Access to Justice

Egbert v. Boule

In Egbert v. Boule, the Supreme Court is considering whether a U.S. Border Patrol agent can be sued for damages for assaulting an individual on U.S. soil and retaliating against him in violation of the First and Fourth Amendments.

Case Summary

Robert Boule owns, operates, and resides in a small bed-and-breakfast in Blaine, Washington. In March 2014, Erik Egbert, a U.S. Border Patrol agent, entered Boule’s property without a warrant to investigate a guest staying at Boule’s establishment.  After entering the property, Egbert assaulted Boule, causing him to sustain back injuries requiring medical attention. After Boule complained of Egbert’s abuse of power, Agent Egbert retaliated against Boule by causing the Internal Revenue Service and other federal and state agencies to open investigations against Boule. Boule then sued Egbert for damages under Bivens v. Six Unknown Named Agents of Federal Bureau of Narcotics, a case that allows individuals to seek monetary compensation from federal officials who have violated their constitutional rights. The district court granted summary judgment to Egbert on the ground that Bivens had not previously been applied to border patrol agents. The Ninth Circuit reversed, holding that the action being brought against Egbert is indistinguishable from countless other claims legitimately brought against federal law enforcement officials under Bivens. The Supreme Court agreed to review the ruling, and CAC filed an amicus brief, urging the Court to affirm the decision.

Our brief makes three main points.

First, our brief explains that the Framers drafted Article III to establish a federal judiciary with broad powers to enforce the Constitution’s limitations on government power. The judiciary thus performs an essential checking function on the political branches of government, ensuring compliance with the Constitution’s protection of individual rights. This sweeping grant of judicial authority was incorporated into Article III against the backdrop of a common law tradition that recognized that legal rights are meaningless if individuals lack the ability to go to court to obtain a remedy when a right is violated. The Supreme Court in Marbury v. Madison affirmed this understanding when Chief Justice Marshall famously proclaimed that an indisputable rule of our constitutional system is that “where there is a legal right, there is also a legal remedy.”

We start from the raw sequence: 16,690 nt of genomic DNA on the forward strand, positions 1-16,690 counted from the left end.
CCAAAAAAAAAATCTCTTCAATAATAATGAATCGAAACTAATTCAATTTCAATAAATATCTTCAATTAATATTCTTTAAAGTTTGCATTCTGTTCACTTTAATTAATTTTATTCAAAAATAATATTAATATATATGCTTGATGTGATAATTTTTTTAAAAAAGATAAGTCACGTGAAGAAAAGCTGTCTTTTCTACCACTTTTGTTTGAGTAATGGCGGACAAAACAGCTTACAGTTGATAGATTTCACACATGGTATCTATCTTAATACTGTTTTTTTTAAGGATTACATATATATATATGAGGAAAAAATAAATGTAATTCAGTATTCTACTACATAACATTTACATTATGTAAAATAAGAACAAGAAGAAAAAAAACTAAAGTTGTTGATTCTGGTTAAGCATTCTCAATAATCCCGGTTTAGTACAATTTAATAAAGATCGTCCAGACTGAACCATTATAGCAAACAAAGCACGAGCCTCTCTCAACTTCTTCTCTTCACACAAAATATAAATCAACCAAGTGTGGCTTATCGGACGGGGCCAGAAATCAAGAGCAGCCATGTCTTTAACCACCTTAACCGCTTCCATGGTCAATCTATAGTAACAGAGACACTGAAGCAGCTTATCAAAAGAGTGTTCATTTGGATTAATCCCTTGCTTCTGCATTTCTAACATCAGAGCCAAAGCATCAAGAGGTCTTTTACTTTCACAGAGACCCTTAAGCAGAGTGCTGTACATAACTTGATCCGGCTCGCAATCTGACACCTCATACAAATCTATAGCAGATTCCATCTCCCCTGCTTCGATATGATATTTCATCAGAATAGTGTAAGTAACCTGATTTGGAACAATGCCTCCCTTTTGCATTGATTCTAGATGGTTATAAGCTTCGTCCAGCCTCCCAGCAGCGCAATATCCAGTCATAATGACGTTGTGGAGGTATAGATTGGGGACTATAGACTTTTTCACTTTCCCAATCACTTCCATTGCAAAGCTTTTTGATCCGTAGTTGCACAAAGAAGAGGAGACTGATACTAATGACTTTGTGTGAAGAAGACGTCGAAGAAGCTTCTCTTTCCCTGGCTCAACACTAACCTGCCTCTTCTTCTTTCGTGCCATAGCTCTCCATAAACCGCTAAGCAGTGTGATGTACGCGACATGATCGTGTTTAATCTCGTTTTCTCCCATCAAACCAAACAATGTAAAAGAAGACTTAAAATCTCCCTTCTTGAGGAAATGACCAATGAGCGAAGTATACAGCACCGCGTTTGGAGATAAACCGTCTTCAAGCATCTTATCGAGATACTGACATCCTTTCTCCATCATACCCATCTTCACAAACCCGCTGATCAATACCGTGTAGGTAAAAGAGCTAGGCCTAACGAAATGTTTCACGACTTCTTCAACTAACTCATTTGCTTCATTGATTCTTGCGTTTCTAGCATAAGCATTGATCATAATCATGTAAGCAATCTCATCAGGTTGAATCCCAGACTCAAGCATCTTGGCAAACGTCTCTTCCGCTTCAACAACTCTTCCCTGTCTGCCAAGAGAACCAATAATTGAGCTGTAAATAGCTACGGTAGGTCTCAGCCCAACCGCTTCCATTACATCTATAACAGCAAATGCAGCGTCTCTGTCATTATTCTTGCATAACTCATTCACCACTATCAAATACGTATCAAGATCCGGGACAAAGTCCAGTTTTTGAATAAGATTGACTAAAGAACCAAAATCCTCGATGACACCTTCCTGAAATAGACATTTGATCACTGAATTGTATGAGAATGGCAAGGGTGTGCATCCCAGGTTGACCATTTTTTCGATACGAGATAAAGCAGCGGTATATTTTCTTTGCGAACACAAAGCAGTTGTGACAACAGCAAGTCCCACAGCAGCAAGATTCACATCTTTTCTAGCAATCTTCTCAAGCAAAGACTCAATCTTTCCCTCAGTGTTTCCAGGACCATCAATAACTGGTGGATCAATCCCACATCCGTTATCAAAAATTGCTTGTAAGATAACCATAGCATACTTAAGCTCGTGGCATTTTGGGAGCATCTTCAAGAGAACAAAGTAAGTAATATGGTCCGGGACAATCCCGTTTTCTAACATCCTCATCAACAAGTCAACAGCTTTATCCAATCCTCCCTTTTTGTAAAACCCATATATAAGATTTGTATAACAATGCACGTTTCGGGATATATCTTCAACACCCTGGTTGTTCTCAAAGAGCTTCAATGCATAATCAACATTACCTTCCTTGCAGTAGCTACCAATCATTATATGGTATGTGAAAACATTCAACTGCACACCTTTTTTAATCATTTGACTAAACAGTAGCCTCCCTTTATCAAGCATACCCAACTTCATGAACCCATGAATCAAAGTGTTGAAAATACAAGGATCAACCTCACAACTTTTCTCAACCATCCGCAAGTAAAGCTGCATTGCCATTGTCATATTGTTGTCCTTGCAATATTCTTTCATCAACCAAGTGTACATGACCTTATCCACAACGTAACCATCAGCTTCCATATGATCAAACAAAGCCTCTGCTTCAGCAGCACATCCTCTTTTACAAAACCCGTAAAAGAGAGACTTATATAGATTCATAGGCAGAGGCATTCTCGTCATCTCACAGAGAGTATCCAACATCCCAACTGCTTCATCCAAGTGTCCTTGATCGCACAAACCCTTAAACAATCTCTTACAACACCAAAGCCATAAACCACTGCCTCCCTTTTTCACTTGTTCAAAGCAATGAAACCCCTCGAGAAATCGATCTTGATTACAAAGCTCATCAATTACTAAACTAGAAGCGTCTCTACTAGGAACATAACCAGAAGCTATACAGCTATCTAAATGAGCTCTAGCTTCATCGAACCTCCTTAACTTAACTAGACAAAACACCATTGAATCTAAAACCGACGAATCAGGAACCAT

Second, our brief demonstrates that the Framers viewed civil damages actions—the very kind of suit permitted under Bivens—as the quintessential method of ensuring that government officers respect the limits that the Fourth Amendment places on their authority. As our brief explains, the Framers’ understanding of the guarantee against unreasonable searches and seizures was shaped by a host of foundational English cases decided in the 1760s in which juries awarded tort damages to individuals whose homes were invaded or whose papers were searched by the King’s officers. These cases demonstrated to the Framers that civil actions for damages were an essential method of protecting individual liberty and limiting the abuse of power. Consistent with this history, American courts of the early Republic vindicated constitutional rights through common law tort actions, such as trespass and malicious prosecution. Although Egbert insists that only Congress can create damages actions, our judiciary has permitted awards against federal officers under non-statutory common law claims since its Founding.

Lastly, our brief shows why a Bivens action is appropriate in this case. Boule’s case, like Bivens itself, involves the historic remedy for violation of constitutional guarantees by law enforcement officials—the civil damages remedy affirmed by the Founding generation and applied by the courts throughout our history. Enforcing the nation’s criminal laws, of course, is critically important work, but since the beginning of the American republic, federal law enforcement officers have been subject to suit when they violate constitutionally guaranteed rights, and there is no compelling reason to carve out an exception from this critical rule of constitutional accountability for Egbert.

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